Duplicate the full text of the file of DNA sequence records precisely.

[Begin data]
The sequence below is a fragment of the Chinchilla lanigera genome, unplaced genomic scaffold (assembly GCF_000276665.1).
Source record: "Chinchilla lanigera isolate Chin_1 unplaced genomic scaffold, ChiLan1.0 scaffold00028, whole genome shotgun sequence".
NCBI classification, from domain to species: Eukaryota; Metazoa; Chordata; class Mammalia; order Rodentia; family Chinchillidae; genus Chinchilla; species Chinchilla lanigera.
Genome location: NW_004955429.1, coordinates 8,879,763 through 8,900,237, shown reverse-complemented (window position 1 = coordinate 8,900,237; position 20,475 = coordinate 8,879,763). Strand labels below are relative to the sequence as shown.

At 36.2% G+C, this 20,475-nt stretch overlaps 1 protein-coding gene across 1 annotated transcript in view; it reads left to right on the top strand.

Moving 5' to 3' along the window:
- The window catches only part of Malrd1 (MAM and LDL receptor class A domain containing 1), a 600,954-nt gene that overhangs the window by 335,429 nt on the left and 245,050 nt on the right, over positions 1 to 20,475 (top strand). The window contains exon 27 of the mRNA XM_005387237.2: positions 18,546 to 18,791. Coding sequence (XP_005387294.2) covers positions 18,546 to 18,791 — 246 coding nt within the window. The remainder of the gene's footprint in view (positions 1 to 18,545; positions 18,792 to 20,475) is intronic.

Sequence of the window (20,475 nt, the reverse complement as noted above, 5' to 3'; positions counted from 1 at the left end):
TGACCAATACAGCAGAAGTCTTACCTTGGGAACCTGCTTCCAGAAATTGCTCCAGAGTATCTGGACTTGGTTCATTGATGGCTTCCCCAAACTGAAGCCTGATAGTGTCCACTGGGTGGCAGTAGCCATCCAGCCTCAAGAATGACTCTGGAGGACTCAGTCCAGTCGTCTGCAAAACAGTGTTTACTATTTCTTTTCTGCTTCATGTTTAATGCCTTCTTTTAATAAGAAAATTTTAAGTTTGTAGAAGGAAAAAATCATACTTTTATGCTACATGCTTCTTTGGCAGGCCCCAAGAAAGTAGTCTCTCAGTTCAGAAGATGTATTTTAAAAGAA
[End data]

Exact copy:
The sequence below is a fragment of the Chinchilla lanigera genome, unplaced genomic scaffold (assembly GCF_000276665.1).
Source record: "Chinchilla lanigera isolate Chin_1 unplaced genomic scaffold, ChiLan1.0 scaffold00028, whole genome shotgun sequence".
NCBI classification, from domain to species: Eukaryota; Metazoa; Chordata; class Mammalia; order Rodentia; family Chinchillidae; genus Chinchilla; species Chinchilla lanigera.
Genome location: NW_004955429.1, coordinates 8,879,763 through 8,900,237, shown reverse-complemented (window position 1 = coordinate 8,900,237; position 20,475 = coordinate 8,879,763). Strand labels below are relative to the sequence as shown.

At 36.2% G+C, this 20,475-nt stretch overlaps 1 protein-coding gene across 1 annotated transcript in view; it reads left to right on the top strand.

Moving 5' to 3' along the window:
- The window catches only part of Malrd1 (MAM and LDL receptor class A domain containing 1), a 600,954-nt gene that overhangs the window by 335,429 nt on the left and 245,050 nt on the right, over positions 1 to 20,475 (top strand). The window contains exon 27 of the mRNA XM_005387237.2: positions 18,546 to 18,791. Coding sequence (XP_005387294.2) covers positions 18,546 to 18,791 — 246 coding nt within the window. The remainder of the gene's footprint in view (positions 1 to 18,545; positions 18,792 to 20,475) is intronic.

Sequence of the window (20,475 nt, the reverse complement as noted above, 5' to 3'; positions counted from 1 at the left end):
TGACCAATACAGCAGAAGTCTTACCTTGGGAACCTGCTTCCAGAAATTGCTCCAGAGTATCTGGACTTGGTTCATTGATGGCTTCCCCAAACTGAAGCCTGATAGTGTCCACTGGGTGGCAGTAGCCATCCAGCCTCAAGAATGACTCTGGAGGACTCAGTCCAGTCGTCTGCAAAACAGTGTTTACTATTTCTTTTCTGCTTCATGTTTAATGCCTTCTTTTAATAAGAAAATTTTAAGTTTGTAGAAGGAAAAAATCATACTTTTATGCTACATGCTTCTTTGGCAGGCCCCAAGAAAGTAGTCTCTCAGTTCAGAAGATGTATTTTAAAAGAA